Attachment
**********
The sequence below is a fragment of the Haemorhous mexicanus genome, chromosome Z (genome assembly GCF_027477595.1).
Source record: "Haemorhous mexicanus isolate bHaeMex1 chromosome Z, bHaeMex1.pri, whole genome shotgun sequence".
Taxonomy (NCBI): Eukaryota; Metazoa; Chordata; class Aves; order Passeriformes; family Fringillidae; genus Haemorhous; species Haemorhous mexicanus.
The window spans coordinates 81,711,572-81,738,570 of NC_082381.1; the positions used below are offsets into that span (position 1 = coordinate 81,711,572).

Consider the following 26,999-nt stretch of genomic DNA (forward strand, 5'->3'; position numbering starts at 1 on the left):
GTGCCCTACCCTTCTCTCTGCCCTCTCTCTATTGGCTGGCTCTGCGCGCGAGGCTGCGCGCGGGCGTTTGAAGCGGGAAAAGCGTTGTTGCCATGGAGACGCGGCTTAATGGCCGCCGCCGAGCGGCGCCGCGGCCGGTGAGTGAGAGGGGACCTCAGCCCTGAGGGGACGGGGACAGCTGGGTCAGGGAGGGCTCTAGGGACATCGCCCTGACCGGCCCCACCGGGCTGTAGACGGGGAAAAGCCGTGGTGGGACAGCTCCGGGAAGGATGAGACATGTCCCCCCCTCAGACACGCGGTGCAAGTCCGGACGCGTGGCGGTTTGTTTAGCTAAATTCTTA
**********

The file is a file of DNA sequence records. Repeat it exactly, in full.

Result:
The sequence below is a fragment of the Haemorhous mexicanus genome, chromosome Z (genome assembly GCF_027477595.1).
Source record: "Haemorhous mexicanus isolate bHaeMex1 chromosome Z, bHaeMex1.pri, whole genome shotgun sequence".
Taxonomy (NCBI): Eukaryota; Metazoa; Chordata; class Aves; order Passeriformes; family Fringillidae; genus Haemorhous; species Haemorhous mexicanus.
The window spans coordinates 81,711,572-81,738,570 of NC_082381.1; the positions used below are offsets into that span (position 1 = coordinate 81,711,572).

Consider the following 26,999-nt stretch of genomic DNA (forward strand, 5'->3'; position numbering starts at 1 on the left):
GTGCCCTACCCTTCTCTCTGCCCTCTCTCTATTGGCTGGCTCTGCGCGCGAGGCTGCGCGCGGGCGTTTGAAGCGGGAAAAGCGTTGTTGCCATGGAGACGCGGCTTAATGGCCGCCGCCGAGCGGCGCCGCGGCCGGTGAGTGAGAGGGGACCTCAGCCCTGAGGGGACGGGGACAGCTGGGTCAGGGAGGGCTCTAGGGACATCGCCCTGACCGGCCCCACCGGGCTGTAGACGGGGAAAAGCCGTGGTGGGACAGCTCCGGGAAGGATGAGACATGTCCCCCCCTCAGACACGCGGTGCAAGTCCGGACGCGTGGCGGTTTGTTTAGCTAAATTCTTA